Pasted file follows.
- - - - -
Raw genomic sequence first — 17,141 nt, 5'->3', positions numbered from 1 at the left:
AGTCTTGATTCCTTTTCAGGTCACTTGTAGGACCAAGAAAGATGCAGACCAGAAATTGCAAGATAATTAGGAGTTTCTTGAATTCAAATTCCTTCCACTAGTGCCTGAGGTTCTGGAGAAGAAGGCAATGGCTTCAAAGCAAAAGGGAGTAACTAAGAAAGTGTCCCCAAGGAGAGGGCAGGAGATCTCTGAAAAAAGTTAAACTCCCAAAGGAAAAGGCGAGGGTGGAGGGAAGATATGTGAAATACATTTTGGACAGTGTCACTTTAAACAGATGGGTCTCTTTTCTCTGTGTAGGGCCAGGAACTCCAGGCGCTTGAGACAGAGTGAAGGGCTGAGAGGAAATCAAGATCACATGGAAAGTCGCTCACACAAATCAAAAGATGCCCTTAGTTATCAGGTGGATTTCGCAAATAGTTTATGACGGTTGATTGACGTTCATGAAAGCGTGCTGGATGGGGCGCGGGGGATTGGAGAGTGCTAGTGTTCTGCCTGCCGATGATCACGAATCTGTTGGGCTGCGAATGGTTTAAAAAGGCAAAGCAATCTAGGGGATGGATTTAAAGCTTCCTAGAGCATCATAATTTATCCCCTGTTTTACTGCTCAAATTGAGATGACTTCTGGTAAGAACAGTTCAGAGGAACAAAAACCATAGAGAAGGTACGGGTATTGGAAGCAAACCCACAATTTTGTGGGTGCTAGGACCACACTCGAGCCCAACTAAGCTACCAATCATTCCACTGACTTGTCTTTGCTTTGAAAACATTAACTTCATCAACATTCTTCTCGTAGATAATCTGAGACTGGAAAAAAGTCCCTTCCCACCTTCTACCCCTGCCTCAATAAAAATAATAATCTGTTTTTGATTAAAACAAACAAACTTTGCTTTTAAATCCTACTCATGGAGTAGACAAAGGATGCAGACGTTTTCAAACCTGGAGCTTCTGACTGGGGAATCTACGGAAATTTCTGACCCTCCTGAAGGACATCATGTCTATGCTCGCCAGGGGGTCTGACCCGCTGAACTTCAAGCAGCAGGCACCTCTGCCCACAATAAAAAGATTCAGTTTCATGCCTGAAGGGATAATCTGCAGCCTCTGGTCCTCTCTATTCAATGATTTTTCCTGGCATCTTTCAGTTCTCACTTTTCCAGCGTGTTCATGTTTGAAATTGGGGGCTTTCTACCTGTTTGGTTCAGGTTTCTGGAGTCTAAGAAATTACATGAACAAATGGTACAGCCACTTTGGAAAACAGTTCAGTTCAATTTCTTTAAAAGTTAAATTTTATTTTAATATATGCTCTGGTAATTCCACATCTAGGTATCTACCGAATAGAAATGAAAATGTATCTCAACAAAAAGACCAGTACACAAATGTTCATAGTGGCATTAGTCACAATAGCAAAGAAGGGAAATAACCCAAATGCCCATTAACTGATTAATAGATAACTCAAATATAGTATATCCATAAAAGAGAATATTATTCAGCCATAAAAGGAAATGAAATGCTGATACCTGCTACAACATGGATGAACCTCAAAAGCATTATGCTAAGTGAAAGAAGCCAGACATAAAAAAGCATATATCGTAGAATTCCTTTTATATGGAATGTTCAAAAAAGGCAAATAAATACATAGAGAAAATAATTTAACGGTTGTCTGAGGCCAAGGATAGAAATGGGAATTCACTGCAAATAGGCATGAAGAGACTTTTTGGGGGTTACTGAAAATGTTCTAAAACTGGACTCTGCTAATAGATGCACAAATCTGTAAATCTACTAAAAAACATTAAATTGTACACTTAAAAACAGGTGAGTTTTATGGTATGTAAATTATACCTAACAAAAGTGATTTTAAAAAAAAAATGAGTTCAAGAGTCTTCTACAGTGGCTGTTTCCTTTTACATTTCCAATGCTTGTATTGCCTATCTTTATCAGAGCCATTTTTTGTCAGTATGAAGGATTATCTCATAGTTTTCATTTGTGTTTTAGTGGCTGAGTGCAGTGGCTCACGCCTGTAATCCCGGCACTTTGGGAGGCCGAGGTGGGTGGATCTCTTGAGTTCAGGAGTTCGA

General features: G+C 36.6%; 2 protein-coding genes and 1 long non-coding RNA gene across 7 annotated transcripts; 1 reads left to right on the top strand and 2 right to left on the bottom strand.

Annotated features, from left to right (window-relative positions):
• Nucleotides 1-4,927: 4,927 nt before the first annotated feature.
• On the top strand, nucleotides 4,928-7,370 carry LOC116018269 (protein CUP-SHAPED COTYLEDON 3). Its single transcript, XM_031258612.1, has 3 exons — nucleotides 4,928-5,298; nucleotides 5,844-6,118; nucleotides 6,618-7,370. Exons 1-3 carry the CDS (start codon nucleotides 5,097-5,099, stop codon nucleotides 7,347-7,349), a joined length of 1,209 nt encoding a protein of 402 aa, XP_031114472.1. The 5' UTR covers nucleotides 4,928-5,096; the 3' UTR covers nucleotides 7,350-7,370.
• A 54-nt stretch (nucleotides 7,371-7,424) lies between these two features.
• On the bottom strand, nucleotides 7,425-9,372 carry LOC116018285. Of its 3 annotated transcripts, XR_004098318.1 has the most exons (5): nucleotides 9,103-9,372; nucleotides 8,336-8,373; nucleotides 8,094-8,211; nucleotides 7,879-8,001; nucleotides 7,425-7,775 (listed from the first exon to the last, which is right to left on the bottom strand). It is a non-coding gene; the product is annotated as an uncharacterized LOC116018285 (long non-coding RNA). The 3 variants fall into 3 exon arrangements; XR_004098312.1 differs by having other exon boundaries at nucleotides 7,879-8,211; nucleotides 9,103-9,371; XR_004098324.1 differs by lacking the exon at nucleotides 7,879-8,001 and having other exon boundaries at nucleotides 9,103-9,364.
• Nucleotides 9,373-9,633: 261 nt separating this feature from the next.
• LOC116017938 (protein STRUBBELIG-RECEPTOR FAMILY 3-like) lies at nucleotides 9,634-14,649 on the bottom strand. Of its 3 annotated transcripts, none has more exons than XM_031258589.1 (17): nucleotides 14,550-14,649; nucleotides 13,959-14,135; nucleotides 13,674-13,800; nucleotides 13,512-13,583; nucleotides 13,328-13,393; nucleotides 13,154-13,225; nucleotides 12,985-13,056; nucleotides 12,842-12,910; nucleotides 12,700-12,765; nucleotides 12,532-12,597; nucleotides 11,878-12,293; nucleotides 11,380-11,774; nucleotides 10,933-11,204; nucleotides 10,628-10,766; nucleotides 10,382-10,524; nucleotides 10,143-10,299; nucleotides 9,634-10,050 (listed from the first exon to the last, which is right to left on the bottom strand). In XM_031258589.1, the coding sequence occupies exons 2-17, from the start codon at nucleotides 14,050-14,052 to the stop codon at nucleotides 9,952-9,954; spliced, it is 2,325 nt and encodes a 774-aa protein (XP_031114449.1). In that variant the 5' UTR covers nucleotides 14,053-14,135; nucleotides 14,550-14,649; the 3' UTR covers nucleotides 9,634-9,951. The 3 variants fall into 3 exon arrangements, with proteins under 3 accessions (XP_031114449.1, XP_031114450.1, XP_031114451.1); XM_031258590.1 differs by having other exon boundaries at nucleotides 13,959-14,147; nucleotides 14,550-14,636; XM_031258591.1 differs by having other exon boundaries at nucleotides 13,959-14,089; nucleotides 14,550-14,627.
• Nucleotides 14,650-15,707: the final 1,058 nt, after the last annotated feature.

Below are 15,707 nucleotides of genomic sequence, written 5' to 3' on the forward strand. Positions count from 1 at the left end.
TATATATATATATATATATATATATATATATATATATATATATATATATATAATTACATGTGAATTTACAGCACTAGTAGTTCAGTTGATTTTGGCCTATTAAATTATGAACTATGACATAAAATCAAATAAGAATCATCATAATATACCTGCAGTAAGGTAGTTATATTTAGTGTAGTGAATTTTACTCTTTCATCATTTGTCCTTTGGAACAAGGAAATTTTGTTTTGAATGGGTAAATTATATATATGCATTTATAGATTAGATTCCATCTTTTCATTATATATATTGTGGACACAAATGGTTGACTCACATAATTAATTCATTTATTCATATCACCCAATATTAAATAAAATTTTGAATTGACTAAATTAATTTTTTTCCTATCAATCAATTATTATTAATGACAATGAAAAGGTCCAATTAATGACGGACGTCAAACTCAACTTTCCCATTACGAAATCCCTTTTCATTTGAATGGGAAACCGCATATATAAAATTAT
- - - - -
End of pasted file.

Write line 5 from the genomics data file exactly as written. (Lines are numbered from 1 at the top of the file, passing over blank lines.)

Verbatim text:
• Nucleotides 1-4,927: 4,927 nt before the first annotated feature.